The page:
Date of Publication

5-11-2012

Degree Type

Honors Thesis

Department

Business Administration and Economics

First Advisor

James Cordeiro, PhD

Abstract

Financial literacy is a measure of an individual’s knowledge of financial concepts and their ability to use that knowledge to make critical decisions in the money management process.

Literacy rates in America, as measured by behavioral indicators, are staggeringly low. Rates among teens and young adults have steadily declined over time and reached an all‐time low in 2008 as recorded by a national survey by the Jump$tart® Coalition for Personal Financial Literacy. Financial illiteracy, or the lack of financial knowledge, places an individual at a disadvantage in the American financial system when interacting with other economic agents, potentially leading to a lifetime of financial hardship. The consequences of the imbalance of power between consumers and service providers can be seen on a macroeconomic scale in the recent financial crisis.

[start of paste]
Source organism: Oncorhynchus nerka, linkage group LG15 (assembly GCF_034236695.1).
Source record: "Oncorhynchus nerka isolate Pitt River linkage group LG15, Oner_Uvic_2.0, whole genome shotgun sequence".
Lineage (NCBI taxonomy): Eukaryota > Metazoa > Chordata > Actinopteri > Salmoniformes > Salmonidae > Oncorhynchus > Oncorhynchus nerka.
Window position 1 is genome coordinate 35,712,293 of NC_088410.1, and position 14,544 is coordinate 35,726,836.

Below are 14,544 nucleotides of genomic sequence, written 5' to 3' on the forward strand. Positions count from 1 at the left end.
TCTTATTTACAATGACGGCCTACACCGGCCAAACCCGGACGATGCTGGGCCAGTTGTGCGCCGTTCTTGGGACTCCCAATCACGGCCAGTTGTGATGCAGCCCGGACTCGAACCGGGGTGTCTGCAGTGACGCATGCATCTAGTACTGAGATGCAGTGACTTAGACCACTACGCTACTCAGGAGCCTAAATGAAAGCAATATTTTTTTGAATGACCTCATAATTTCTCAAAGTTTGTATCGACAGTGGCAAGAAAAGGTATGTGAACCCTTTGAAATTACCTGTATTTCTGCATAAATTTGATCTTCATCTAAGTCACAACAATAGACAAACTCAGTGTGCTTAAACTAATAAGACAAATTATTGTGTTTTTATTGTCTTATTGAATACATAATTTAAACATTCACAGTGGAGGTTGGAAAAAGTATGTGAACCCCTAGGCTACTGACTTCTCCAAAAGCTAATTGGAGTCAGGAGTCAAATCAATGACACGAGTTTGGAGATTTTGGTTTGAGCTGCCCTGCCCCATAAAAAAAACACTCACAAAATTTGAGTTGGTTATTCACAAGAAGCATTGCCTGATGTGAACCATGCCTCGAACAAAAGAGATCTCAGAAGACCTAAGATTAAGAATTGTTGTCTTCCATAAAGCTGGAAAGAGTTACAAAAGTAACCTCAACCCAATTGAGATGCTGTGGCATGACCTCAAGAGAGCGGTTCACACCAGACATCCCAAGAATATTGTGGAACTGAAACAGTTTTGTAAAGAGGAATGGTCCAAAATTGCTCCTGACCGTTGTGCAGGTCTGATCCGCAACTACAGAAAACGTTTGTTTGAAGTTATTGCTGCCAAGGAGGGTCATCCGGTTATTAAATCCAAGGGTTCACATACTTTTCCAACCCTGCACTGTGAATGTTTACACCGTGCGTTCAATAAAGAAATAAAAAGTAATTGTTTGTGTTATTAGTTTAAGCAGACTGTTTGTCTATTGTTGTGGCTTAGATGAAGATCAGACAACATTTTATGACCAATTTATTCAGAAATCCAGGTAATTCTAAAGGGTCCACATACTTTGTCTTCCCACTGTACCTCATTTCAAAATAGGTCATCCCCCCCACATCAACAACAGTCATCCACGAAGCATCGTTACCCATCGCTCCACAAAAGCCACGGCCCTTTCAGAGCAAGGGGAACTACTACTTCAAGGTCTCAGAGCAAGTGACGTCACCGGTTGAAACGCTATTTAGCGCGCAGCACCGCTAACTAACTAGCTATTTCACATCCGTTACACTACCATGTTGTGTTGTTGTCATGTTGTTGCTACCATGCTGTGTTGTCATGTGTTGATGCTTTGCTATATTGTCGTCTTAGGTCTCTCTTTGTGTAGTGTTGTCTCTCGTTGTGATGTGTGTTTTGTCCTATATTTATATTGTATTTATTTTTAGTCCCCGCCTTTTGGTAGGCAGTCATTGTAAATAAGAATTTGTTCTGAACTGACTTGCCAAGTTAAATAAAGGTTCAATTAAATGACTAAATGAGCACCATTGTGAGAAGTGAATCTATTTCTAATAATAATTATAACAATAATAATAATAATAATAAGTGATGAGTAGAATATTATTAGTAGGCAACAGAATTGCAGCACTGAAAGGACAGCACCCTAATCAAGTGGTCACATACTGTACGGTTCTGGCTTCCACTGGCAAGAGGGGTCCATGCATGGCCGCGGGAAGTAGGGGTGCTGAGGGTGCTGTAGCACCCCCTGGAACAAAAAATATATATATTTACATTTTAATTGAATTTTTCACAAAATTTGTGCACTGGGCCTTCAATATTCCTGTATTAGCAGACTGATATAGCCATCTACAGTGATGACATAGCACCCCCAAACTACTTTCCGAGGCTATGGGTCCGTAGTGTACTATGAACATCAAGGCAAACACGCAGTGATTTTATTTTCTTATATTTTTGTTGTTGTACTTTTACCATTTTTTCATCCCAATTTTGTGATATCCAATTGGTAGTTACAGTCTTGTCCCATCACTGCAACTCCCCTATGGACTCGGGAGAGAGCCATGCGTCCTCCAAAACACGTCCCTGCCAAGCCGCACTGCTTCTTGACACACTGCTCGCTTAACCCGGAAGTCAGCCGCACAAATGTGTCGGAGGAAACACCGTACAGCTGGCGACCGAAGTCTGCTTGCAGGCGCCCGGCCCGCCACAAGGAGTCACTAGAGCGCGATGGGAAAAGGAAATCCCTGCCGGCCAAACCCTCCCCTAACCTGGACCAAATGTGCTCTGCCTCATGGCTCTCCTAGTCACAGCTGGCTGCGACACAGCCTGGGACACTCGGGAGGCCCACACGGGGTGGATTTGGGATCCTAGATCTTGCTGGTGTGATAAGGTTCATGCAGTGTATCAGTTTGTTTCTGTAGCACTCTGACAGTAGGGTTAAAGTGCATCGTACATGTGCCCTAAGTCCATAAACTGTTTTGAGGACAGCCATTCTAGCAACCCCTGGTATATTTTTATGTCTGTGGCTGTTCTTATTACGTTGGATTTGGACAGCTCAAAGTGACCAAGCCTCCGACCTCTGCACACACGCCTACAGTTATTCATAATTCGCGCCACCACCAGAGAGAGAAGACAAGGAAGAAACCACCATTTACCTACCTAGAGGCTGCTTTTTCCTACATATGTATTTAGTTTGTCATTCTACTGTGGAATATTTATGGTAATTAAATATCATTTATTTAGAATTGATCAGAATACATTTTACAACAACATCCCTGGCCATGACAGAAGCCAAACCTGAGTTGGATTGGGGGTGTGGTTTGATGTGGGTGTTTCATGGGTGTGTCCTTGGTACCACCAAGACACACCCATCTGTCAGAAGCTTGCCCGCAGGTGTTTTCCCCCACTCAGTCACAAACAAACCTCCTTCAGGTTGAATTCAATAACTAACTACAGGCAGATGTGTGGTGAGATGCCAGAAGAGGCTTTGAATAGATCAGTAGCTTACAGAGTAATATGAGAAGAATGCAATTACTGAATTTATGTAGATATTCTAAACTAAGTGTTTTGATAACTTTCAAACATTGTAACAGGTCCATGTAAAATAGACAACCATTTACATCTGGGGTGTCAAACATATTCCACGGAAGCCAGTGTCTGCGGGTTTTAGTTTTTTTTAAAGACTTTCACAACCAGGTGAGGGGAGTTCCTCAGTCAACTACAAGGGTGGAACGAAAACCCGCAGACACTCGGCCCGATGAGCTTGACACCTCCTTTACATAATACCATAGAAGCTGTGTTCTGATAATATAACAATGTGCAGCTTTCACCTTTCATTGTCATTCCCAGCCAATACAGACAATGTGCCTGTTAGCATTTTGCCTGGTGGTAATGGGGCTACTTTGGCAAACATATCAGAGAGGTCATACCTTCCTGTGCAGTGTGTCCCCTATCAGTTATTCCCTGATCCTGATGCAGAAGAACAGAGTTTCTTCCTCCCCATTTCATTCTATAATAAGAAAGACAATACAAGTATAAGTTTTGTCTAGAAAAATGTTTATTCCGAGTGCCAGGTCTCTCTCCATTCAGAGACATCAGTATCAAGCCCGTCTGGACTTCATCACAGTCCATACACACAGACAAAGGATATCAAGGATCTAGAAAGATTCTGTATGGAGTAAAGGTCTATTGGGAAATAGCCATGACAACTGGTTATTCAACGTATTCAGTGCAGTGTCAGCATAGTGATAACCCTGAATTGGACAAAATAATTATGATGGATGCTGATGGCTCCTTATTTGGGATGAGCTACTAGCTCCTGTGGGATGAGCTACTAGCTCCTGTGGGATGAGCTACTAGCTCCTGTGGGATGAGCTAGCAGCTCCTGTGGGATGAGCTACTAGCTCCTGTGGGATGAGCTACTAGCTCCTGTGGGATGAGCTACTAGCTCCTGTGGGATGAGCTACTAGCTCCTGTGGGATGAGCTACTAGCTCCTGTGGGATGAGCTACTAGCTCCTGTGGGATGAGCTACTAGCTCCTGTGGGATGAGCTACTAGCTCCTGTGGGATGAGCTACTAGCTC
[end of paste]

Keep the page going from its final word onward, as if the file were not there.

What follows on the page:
49‐question survey was administered to 51 participants in order to assess both the current financial literacy and the current decision‐making capacity of undergraduate students. In addition, students were also assigned behavioral scores based on their financial habits over the last twelve months, and the relationships between behavior, decision‐making ability, and financial literacy were explored.

The results of the assessments were poor. Twenty‐nine students received a passing behavioral score of 60 out of 100 or higher with an average score of 62.1 percent. Only twenty‐six respondents received a passing literacy score of 60 out of 100 or higher with the mean test score at 55.9 percent. Thirty‐one respondents received a passing decision making score of five out of eight or higher. The sample correlation coefficient between the financial literacy and financial decision‐making scores was 0.474, suggesting a direct relationship between the two variables. So, as financial literacy increases, so does the capacity to make good financial decisions.

Major obstacles to widespread financial literacy are a profound lack of basic technical and emotional skills, an inherent conflict of interest between financial service providers and their clients, and an increasingly complex financial system. A powerful way to overcome these obstacles and level the playing field between consumers and professionals is to mandate financial education in schools. By pooling federal, State, and private resources, it is possible to mend this gap in education and secure a more prosperous and well‐informed future.

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